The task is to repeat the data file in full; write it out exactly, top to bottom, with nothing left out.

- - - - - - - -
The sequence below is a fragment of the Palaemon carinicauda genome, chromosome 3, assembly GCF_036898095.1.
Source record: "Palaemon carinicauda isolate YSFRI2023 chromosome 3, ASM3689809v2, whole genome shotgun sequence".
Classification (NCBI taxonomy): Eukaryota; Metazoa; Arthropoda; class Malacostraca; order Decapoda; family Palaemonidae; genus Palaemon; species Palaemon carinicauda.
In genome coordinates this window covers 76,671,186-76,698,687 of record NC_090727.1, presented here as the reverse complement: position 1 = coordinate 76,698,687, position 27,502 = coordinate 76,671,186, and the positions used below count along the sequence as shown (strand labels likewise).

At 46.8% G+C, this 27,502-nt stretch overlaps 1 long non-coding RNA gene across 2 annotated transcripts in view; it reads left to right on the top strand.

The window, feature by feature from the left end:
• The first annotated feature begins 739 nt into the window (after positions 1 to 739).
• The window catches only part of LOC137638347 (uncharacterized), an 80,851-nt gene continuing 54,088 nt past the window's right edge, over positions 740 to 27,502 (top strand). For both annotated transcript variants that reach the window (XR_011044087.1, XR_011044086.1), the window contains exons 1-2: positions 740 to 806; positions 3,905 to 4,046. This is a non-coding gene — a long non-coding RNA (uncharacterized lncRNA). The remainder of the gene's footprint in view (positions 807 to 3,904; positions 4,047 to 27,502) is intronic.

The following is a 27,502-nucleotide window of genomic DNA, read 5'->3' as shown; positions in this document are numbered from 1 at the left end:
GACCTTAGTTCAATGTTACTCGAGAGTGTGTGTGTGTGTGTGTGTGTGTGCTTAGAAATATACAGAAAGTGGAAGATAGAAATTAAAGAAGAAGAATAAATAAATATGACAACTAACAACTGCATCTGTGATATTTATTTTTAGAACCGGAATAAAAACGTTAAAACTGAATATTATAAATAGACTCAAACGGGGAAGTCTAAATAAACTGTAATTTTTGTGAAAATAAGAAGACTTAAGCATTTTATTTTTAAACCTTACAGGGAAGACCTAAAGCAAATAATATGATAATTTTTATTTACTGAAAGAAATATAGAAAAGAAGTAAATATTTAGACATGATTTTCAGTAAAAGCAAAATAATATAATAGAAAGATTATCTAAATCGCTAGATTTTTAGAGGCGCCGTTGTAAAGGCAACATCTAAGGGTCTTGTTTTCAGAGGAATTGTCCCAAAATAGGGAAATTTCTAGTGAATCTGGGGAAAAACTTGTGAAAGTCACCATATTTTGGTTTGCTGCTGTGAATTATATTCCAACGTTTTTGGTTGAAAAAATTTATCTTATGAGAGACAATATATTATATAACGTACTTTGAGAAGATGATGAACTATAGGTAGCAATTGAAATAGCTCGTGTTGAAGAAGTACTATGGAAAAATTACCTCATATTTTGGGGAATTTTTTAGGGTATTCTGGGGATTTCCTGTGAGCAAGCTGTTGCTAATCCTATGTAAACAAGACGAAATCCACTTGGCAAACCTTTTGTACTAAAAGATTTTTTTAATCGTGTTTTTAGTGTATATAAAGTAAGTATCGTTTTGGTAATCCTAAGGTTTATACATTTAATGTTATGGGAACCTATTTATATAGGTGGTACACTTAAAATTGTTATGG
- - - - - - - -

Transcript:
The sequence below is a fragment of the Palaemon carinicauda genome, chromosome 3, assembly GCF_036898095.1.
Source record: "Palaemon carinicauda isolate YSFRI2023 chromosome 3, ASM3689809v2, whole genome shotgun sequence".
Classification (NCBI taxonomy): Eukaryota; Metazoa; Arthropoda; class Malacostraca; order Decapoda; family Palaemonidae; genus Palaemon; species Palaemon carinicauda.
In genome coordinates this window covers 76,671,186-76,698,687 of record NC_090727.1, presented here as the reverse complement: position 1 = coordinate 76,698,687, position 27,502 = coordinate 76,671,186, and the positions used below count along the sequence as shown (strand labels likewise).

At 46.8% G+C, this 27,502-nt stretch overlaps 1 long non-coding RNA gene across 2 annotated transcripts in view; it reads left to right on the top strand.

The window, feature by feature from the left end:
• The first annotated feature begins 739 nt into the window (after positions 1 to 739).
• The window catches only part of LOC137638347 (uncharacterized), an 80,851-nt gene continuing 54,088 nt past the window's right edge, over positions 740 to 27,502 (top strand). For both annotated transcript variants that reach the window (XR_011044087.1, XR_011044086.1), the window contains exons 1-2: positions 740 to 806; positions 3,905 to 4,046. This is a non-coding gene — a long non-coding RNA (uncharacterized lncRNA). The remainder of the gene's footprint in view (positions 807 to 3,904; positions 4,047 to 27,502) is intronic.

The following is a 27,502-nucleotide window of genomic DNA, read 5'->3' as shown; positions in this document are numbered from 1 at the left end:
GACCTTAGTTCAATGTTACTCGAGAGTGTGTGTGTGTGTGTGTGTGTGTGCTTAGAAATATACAGAAAGTGGAAGATAGAAATTAAAGAAGAAGAATAAATAAATATGACAACTAACAACTGCATCTGTGATATTTATTTTTAGAACCGGAATAAAAACGTTAAAACTGAATATTATAAATAGACTCAAACGGGGAAGTCTAAATAAACTGTAATTTTTGTGAAAATAAGAAGACTTAAGCATTTTATTTTTAAACCTTACAGGGAAGACCTAAAGCAAATAATATGATAATTTTTATTTACTGAAAGAAATATAGAAAAGAAGTAAATATTTAGACATGATTTTCAGTAAAAGCAAAATAATATAATAGAAAGATTATCTAAATCGCTAGATTTTTAGAGGCGCCGTTGTAAAGGCAACATCTAAGGGTCTTGTTTTCAGAGGAATTGTCCCAAAATAGGGAAATTTCTAGTGAATCTGGGGAAAAACTTGTGAAAGTCACCATATTTTGGTTTGCTGCTGTGAATTATATTCCAACGTTTTTGGTTGAAAAAATTTATCTTATGAGAGACAATATATTATATAACGTACTTTGAGAAGATGATGAACTATAGGTAGCAATTGAAATAGCTCGTGTTGAAGAAGTACTATGGAAAAATTACCTCATATTTTGGGGAATTTTTTAGGGTATTCTGGGGATTTCCTGTGAGCAAGCTGTTGCTAATCCTATGTAAACAAGACGAAATCCACTTGGCAAACCTTTTGTACTAAAAGATTTTTTTAATCGTGTTTTTAGTGTATATAAAGTAAGTATCGTTTTGGTAATCCTAAGGTTTATACATTTAATGTTATGGGAACCTATTTATATAGGTGGTACACTTAAAATTGTTATGG